3. Students can use their phones to practise speaking and telephoning skills. Speaking to someone without seeing them is more difficult and requires students to use clear pronunciation and phrases for clarification. This adds a layer of authenticity and can help students gain confidence. Give them a speaking or telephoning task to do with someone across the room where eye contact is difficult. Alternatively, ask them to leave a message that their partner has to respond to.
4. Cell phones can themselves be a springboard for discussion and a way to practise new language. Students could compare and contrast the functions of their phones, describe how an app works, argue for or against phone features, or even give instructions for how to play a game.
5. You might be interested in exploring more advanced uses of cell phones by investigating resources such as Wiffiti for sharing brainstorms or Poll Everywhere and SMS Poll for free ways to get immediate class feedback.
Cell phones play an increasing role in everyday life and can be seen as an integral part of students’ learning rather than as an interruption to it. When students do use phones in class, especially smartphones, don’t assume that they are doing something ‘off task’. Students may be using their phones for a number of educational purposes. Cell phones can be seen as a valuable learning tool and an aid to student autonomy.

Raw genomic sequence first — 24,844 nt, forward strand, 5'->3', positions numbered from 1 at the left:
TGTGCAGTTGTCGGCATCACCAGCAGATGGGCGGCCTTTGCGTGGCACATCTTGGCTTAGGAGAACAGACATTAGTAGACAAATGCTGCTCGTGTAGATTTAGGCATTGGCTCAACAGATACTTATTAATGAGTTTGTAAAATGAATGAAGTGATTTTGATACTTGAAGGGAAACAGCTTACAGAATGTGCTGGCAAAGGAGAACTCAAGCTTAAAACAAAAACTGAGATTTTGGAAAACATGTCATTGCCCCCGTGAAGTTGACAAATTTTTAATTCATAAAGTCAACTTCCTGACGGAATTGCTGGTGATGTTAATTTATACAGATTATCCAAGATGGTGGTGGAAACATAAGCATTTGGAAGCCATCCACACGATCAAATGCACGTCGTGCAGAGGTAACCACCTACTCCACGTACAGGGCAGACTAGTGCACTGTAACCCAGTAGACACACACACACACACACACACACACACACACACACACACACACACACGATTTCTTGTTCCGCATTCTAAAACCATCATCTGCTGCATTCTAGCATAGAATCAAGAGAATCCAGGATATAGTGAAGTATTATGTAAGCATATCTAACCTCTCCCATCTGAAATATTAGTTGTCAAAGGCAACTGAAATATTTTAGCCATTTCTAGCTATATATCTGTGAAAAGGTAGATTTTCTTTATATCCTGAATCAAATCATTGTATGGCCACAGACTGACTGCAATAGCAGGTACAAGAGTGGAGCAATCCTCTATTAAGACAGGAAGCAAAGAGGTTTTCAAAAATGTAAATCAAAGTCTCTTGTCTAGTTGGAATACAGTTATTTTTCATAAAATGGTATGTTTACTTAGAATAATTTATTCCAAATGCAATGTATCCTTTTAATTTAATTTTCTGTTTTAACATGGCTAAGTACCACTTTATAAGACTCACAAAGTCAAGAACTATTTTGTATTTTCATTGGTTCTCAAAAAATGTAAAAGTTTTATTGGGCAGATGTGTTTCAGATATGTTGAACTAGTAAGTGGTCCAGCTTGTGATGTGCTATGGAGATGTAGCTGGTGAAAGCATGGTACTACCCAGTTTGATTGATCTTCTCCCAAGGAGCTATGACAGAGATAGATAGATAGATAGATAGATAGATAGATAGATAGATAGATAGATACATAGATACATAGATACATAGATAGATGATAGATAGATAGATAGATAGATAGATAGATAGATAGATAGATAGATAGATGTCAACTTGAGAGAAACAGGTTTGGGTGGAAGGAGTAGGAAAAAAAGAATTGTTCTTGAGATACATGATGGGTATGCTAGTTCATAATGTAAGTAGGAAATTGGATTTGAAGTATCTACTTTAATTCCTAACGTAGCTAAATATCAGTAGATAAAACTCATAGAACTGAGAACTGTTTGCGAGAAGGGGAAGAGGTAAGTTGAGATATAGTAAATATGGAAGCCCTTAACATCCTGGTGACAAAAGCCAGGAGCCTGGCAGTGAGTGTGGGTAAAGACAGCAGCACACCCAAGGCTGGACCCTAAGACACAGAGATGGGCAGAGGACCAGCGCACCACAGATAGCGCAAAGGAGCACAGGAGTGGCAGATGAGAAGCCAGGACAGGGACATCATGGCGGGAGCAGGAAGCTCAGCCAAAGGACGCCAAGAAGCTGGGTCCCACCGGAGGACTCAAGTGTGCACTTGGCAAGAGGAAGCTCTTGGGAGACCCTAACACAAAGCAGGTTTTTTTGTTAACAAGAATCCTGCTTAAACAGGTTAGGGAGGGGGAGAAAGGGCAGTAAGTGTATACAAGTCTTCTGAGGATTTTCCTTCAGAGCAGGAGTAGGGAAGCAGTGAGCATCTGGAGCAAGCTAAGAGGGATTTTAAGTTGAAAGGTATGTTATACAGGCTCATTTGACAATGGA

Invitation to share your ideas
We are interested in hearing your ideas about using cell phones in class, so please comment on this post and take part in our live Facebook chat on Friday 25 October at 12pm GMT. Our next blog will address one of the other issues raised by you on this blog, on Twitter (using hashtag #EFLproblems), and on Facebook. Please keep your ideas coming.
- Solving your difficulties as an EFL teacher – #EFLproblems (oupeltglobalblog.com)
- #EFLproblems – Teaching writing in the age of WhatsApp (oupeltglobalblog.com)
23 October 2013 at
Excellent article – thank you! Definitely worth noting well!
24 October 2013 at
Reblogged this on Kaz's Here!.
24 October 2013 at
very important topic
sometimes we suffer alot from using cell phones inside the class room
25 October 2013 at
It’s easy to forget that checking a cellphone is more of a knee-jerk response for students (and I’ve caught myself doing it!) rather than an intentional slight to the teacher or class. Having a more a direct discussion with my adult students about what is/is not appropriate cellphone usage in class (for example, it’s ok to quickly check if you finish an individual task early, but not ok when someone else is speaking to the class) has helped. Of course, the ideal is that they don’t do non-class activities on their phones at all, but this is the closest I’ve come to balancing three points of a positive class environment with real-world cellphone usage/boundaries with benefits that educational apps offer.
Thanks for this conversation!